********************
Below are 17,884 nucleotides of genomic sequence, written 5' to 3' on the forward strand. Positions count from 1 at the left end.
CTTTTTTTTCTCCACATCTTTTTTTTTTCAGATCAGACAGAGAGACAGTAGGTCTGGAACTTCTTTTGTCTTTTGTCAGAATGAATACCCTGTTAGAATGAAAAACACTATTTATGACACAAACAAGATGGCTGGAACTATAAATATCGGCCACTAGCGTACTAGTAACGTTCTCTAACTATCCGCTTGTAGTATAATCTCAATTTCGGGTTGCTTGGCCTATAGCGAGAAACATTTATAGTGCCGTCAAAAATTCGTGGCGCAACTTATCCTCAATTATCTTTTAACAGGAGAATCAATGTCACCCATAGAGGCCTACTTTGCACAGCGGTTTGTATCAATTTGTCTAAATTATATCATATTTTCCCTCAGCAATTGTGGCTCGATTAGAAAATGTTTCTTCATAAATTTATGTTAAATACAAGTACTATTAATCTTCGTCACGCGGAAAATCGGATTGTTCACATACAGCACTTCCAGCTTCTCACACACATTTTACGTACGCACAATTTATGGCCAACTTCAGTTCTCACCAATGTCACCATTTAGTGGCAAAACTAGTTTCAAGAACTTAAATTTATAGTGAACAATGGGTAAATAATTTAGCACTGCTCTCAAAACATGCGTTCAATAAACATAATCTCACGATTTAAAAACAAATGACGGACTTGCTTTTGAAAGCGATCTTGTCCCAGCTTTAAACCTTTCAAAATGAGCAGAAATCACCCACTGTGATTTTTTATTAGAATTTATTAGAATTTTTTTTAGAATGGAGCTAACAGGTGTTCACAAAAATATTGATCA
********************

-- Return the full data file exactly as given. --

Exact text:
Below are 17,884 nucleotides of genomic sequence, written 5' to 3' on the forward strand. Positions count from 1 at the left end.
CTTTTTTTTCTCCACATCTTTTTTTTTTCAGATCAGACAGAGAGACAGTAGGTCTGGAACTTCTTTTGTCTTTTGTCAGAATGAATACCCTGTTAGAATGAAAAACACTATTTATGACACAAACAAGATGGCTGGAACTATAAATATCGGCCACTAGCGTACTAGTAACGTTCTCTAACTATCCGCTTGTAGTATAATCTCAATTTCGGGTTGCTTGGCCTATAGCGAGAAACATTTATAGTGCCGTCAAAAATTCGTGGCGCAACTTATCCTCAATTATCTTTTAACAGGAGAATCAATGTCACCCATAGAGGCCTACTTTGCACAGCGGTTTGTATCAATTTGTCTAAATTATATCATATTTTCCCTCAGCAATTGTGGCTCGATTAGAAAATGTTTCTTCATAAATTTATGTTAAATACAAGTACTATTAATCTTCGTCACGCGGAAAATCGGATTGTTCACATACAGCACTTCCAGCTTCTCACACACATTTTACGTACGCACAATTTATGGCCAACTTCAGTTCTCACCAATGTCACCATTTAGTGGCAAAACTAGTTTCAAGAACTTAAATTTATAGTGAACAATGGGTAAATAATTTAGCACTGCTCTCAAAACATGCGTTCAATAAACATAATCTCACGATTTAAAAACAAATGACGGACTTGCTTTTGAAAGCGATCTTGTCCCAGCTTTAAACCTTTCAAAATGAGCAGAAATCACCCACTGTGATTTTTTATTAGAATTTATTAGAATTTTTTTTAGAATGGAGCTAACAGGTGTTCACAAAAATATTGATCA